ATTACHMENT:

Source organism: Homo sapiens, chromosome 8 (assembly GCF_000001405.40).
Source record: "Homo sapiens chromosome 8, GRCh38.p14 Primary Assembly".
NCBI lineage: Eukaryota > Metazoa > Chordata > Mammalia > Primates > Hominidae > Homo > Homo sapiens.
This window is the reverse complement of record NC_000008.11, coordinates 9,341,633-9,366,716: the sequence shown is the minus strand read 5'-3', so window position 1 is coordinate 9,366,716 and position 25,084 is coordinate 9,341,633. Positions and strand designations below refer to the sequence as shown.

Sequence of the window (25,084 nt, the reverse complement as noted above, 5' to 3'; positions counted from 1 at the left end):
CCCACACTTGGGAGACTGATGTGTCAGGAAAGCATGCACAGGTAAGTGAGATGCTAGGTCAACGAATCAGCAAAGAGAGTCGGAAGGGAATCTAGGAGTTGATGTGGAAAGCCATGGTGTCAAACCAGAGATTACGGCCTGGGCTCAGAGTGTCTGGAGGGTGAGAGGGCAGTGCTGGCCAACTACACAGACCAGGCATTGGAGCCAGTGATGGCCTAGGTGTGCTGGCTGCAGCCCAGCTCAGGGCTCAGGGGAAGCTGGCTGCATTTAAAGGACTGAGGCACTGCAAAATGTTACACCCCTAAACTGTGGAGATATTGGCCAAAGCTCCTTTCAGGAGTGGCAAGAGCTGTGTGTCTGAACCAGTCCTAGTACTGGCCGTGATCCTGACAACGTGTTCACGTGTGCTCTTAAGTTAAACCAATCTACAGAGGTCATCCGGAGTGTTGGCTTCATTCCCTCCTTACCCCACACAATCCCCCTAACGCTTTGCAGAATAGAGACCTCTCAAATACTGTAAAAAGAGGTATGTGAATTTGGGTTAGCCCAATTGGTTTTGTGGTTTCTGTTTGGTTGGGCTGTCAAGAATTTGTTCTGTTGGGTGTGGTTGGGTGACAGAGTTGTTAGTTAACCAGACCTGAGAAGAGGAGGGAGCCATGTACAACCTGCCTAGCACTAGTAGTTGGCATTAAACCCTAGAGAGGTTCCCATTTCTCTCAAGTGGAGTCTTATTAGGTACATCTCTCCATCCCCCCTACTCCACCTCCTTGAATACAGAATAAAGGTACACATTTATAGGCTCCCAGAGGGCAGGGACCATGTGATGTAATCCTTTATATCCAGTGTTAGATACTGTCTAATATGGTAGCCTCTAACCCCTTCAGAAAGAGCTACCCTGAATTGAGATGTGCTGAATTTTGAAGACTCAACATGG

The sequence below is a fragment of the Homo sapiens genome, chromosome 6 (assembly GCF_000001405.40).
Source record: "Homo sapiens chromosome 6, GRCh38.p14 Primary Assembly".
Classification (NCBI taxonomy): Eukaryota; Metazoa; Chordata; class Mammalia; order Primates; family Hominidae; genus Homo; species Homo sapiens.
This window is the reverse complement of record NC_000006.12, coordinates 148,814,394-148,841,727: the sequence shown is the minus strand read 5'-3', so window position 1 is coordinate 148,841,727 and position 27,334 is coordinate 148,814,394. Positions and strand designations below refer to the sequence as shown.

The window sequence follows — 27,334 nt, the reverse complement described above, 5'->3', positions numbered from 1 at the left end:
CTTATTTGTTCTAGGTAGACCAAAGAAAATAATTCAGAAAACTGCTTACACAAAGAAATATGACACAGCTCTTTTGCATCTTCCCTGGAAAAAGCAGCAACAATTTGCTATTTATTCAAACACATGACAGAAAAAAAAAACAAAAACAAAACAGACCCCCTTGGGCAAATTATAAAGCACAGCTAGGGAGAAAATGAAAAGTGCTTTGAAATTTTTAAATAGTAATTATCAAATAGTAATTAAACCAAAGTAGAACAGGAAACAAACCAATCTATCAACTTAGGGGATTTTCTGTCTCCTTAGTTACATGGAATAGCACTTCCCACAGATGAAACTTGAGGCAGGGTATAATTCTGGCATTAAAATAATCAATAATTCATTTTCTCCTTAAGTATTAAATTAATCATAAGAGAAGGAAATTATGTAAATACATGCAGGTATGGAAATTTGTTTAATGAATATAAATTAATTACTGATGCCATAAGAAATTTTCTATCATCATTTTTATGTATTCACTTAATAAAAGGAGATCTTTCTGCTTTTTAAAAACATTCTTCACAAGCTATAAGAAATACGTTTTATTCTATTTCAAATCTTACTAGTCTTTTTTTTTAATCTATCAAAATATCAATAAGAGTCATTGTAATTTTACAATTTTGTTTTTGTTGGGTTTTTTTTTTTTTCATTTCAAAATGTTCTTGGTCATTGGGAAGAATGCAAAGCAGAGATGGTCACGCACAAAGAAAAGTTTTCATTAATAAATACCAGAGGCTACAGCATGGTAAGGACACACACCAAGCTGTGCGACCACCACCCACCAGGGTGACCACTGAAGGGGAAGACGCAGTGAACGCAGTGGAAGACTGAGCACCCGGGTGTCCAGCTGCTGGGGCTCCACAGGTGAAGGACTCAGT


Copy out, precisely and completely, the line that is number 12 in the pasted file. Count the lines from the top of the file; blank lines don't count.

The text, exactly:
CTTATTTGTTCTAGGTAGACCAAAGAAAATAATTCAGAAAACTGCTTACACAAAGAAATATGACACAGCTCTTTTGCATCTTCCCTGGAAAAAGCAGCAACAATTTGCTATTTATTCAAACACATGACAGAAAAAAAAAACAAAAACAAAACAGACCCCCTTGGGCAAATTATAAAGCACAGCTAGGGAGAAAATGAAAAGTGCTTTGAAATTTTTAAATAGTAATTATCAAATAGTAATTAAACCAAAGTAGAACAGGAAACAAACCAATCTATCAACTTAGGGGATTTTCTGTCTCCTTAGTTACATGGAATAGCACTTCCCACAGATGAAACTTGAGGCAGGGTATAATTCTGGCATTAAAATAATCAATAATTCATTTTCTCCTTAAGTATTAAATTAATCATAAGAGAAGGAAATTATGTAAATACATGCAGGTATGGAAATTTGTTTAATGAATATAAATTAATTACTGATGCCATAAGAAATTTTCTATCATCATTTTTATGTATTCACTTAATAAAAGGAGATCTTTCTGCTTTTTAAAAACATTCTTCACAAGCTATAAGAAATACGTTTTATTCTATTTCAAATCTTACTAGTCTTTTTTTTTAATCTATCAAAATATCAATAAGAGTCATTGTAATTTTACAATTTTGTTTTTGTTGGGTTTTTTTTTTTTTCATTTCAAAATGTTCTTGGTCATTGGGAAGAATGCAAAGCAGAGATGGTCACGCACAAAGAAAAGTTTTCATTAATAAATACCAGAGGCTACAGCATGGTAAGGACACACACCAAGCTGTGCGACCACCACCCACCAGGGTGACCACTGAAGGGGAAGACGCAGTGAACGCAGTGGAAGACTGAGCACCCGGGTGTCCAGCTGCTGGGGCTCCACAGGTGAAGGACTCAGT